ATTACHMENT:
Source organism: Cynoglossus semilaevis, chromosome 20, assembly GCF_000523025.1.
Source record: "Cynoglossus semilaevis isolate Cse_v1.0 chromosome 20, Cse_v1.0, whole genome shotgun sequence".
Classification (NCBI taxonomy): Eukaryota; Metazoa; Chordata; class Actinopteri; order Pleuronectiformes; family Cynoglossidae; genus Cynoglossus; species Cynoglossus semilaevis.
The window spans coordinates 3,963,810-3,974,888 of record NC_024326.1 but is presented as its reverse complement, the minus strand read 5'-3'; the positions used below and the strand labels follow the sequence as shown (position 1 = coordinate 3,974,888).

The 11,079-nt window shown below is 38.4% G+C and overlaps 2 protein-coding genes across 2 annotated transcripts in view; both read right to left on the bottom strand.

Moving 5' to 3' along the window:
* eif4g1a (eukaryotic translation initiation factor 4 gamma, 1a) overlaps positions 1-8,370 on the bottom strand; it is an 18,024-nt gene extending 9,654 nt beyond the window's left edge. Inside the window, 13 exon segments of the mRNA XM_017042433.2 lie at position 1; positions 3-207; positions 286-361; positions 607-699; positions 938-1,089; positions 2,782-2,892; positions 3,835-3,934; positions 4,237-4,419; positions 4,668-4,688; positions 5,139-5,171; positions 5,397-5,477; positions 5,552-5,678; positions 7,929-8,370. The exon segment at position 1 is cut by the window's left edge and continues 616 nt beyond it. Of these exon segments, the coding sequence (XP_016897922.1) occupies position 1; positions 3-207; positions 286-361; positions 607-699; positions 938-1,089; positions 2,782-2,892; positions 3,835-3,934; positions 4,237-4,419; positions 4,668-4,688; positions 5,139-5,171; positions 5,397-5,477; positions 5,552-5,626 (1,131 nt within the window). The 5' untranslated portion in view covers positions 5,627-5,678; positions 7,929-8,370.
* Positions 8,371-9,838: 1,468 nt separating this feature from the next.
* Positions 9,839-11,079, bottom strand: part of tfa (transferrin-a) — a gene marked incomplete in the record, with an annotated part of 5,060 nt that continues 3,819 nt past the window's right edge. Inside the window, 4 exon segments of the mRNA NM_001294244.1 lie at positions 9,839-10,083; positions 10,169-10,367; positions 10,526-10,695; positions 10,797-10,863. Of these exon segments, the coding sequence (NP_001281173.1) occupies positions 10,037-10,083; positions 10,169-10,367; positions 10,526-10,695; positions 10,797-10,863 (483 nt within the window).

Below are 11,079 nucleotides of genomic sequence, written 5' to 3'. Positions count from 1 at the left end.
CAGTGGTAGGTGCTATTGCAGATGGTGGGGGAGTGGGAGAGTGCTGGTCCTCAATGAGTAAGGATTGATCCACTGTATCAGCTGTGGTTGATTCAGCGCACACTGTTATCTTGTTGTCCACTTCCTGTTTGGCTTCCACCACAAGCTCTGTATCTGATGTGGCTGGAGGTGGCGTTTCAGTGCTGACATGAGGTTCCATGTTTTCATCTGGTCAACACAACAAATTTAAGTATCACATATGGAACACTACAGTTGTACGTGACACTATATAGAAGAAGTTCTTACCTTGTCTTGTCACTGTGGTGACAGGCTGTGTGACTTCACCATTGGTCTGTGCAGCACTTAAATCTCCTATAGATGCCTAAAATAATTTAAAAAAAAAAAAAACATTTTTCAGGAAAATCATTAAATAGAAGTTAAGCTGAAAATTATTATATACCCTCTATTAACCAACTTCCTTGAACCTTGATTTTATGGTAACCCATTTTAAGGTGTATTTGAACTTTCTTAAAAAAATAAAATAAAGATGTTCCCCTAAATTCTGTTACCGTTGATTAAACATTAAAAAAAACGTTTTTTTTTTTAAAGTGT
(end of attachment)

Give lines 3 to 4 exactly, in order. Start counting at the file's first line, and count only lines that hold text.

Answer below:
Classification (NCBI taxonomy): Eukaryota; Metazoa; Chordata; class Actinopteri; order Pleuronectiformes; family Cynoglossidae; genus Cynoglossus; species Cynoglossus semilaevis.
The window spans coordinates 3,963,810-3,974,888 of record NC_024326.1 but is presented as its reverse complement, the minus strand read 5'-3'; the positions used below and the strand labels follow the sequence as shown (position 1 = coordinate 3,974,888).